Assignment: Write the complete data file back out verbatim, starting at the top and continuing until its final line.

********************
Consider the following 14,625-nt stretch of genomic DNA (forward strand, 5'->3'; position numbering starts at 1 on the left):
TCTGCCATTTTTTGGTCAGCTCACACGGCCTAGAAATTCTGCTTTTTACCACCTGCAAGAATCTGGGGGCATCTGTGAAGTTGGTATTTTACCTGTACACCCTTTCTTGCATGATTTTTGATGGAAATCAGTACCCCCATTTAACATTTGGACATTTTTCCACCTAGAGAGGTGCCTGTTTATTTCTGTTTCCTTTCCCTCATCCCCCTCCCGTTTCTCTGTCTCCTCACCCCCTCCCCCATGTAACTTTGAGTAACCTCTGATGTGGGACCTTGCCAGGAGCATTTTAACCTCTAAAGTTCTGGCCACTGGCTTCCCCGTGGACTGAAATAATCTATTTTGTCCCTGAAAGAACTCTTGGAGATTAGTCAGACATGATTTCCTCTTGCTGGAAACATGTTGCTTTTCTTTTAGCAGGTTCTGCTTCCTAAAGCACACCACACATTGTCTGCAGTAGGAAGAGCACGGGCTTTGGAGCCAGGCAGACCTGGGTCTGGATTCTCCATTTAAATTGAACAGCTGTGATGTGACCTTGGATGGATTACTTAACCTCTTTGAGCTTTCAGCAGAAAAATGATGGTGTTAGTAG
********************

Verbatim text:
Consider the following 14,625-nt stretch of genomic DNA (forward strand, 5'->3'; position numbering starts at 1 on the left):
TCTGCCATTTTTTGGTCAGCTCACACGGCCTAGAAATTCTGCTTTTTACCACCTGCAAGAATCTGGGGGCATCTGTGAAGTTGGTATTTTACCTGTACACCCTTTCTTGCATGATTTTTGATGGAAATCAGTACCCCCATTTAACATTTGGACATTTTTCCACCTAGAGAGGTGCCTGTTTATTTCTGTTTCCTTTCCCTCATCCCCCTCCCGTTTCTCTGTCTCCTCACCCCCTCCCCCATGTAACTTTGAGTAACCTCTGATGTGGGACCTTGCCAGGAGCATTTTAACCTCTAAAGTTCTGGCCACTGGCTTCCCCGTGGACTGAAATAATCTATTTTGTCCCTGAAAGAACTCTTGGAGATTAGTCAGACATGATTTCCTCTTGCTGGAAACATGTTGCTTTTCTTTTAGCAGGTTCTGCTTCCTAAAGCACACCACACATTGTCTGCAGTAGGAAGAGCACGGGCTTTGGAGCCAGGCAGACCTGGGTCTGGATTCTCCATTTAAATTGAACAGCTGTGATGTGACCTTGGATGGATTACTTAACCTCTTTGAGCTTTCAGCAGAAAAATGATGGTGTTAGTAG